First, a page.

The HIPAA Minefield: Lawyers and the Treating Provider
By Gregory G. Sewell, Bouhan Falligant LLP
Special to Business in Savannah
The Health Insurance Portability and Accountability Act — more commonly known as HIPAA — celebrated its 20th anniversary last year. HIPAA was passed to protect patient health information and set national standards for the confidentiality, security and communication of personal health information. HIPAA applies to health care providers, among others, as “covered entities”; and, violations of HIPAA can result in damage to a health care practice’s reputation, in addition to criminal and civil fines ranging from $10,000 to $50,000 per violation. HIPAA was expanded in 2009 under the Health Information Technology for Economic and Clinical Health Act, commonly known as HITECH.
Most health care providers are familiar with the HIPAA regulations more commonly referred to as the HIPAA Privacy Rule, but not all providers are entirely clear when it concerns the specific parameters surrounding communications with attorneys relating to civil litigation.
In many cases, informal attorney-provider communications that occur in the context of pre-trial civil litigation occur between a treating health care provider and a patient-plaintiff’s attorney. When this communication occurs, all that is required is the patient-plaintiff’s execution of a HIPAA-compliant authorization for the use and disclosure of protected health information. Health care providers and their offices are generally quite familiar with these types of authorizations and they are easily obtained from a patient-plaintiff’s personal injury attorney. There is no requirement under HIPAA that a health care provider communicate informally with a patient-plaintiff’s attorney in connection with civil litigation because information contained in a health care provider’s memory is not subject to the patient’s right of access under the HIPAA Privacy Rule.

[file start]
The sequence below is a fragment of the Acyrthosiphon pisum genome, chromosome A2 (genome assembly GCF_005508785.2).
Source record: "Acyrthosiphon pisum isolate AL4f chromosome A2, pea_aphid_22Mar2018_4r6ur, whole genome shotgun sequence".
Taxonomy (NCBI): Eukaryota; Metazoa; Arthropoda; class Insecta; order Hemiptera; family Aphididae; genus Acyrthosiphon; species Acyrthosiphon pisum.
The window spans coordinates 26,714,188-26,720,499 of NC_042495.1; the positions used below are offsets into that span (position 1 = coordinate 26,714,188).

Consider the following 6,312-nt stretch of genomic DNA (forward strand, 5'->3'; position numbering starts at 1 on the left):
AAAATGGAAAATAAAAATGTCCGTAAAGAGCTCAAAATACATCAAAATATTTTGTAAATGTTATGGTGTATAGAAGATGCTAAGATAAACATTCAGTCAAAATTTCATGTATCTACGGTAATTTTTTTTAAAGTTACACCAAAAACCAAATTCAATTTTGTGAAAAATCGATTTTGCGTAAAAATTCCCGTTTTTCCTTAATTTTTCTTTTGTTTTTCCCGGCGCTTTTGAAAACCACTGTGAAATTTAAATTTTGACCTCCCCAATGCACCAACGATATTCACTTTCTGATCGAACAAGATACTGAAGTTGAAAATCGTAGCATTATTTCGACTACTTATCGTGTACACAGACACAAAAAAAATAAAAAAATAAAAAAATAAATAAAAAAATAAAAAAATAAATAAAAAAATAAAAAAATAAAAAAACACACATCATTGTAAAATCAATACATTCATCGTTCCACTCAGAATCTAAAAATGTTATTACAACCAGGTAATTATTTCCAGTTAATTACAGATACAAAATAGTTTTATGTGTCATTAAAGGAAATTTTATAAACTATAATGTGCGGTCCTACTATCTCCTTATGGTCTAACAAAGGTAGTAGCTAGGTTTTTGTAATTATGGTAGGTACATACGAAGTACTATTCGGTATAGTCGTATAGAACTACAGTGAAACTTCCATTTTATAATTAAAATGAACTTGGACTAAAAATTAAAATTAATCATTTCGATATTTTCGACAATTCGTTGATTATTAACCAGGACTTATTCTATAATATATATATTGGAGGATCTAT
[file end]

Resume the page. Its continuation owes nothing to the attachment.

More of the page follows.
The water becomes murkier, however, when a health care provider is contacted by a defense attorney to discuss a patient-plaintiff’s care in connection with a lawsuit filed by the patient. This uncertainty can complicate all informal communications with defense counsel in civil litigation. So, the question typically becomes: what, if anything, can the provider discuss with the defense lawyer? Two Georgia Supreme Court cases address this very topic.
In 2008, Moreland v. Austin reversed the decision of the Georgia Court of Appeals and ruled that informal communications between defense counsel and a patient-plaintiff’s prior treating physicians are covered by HIPAA’s Privacy Rule. This means defense attorneys are prohibited from discussing the patient-plaintiff’s medical history, or other protected health information, without first complying with HIPAA regulations. And, compliance means that the defense lawyer must obtain a HIPAA-compliant authorization, resolve himself or herself to taking a formal deposition of the provider, or obtain a Court order, called a Qualified Protective Order, outlining the parameters of informal communications.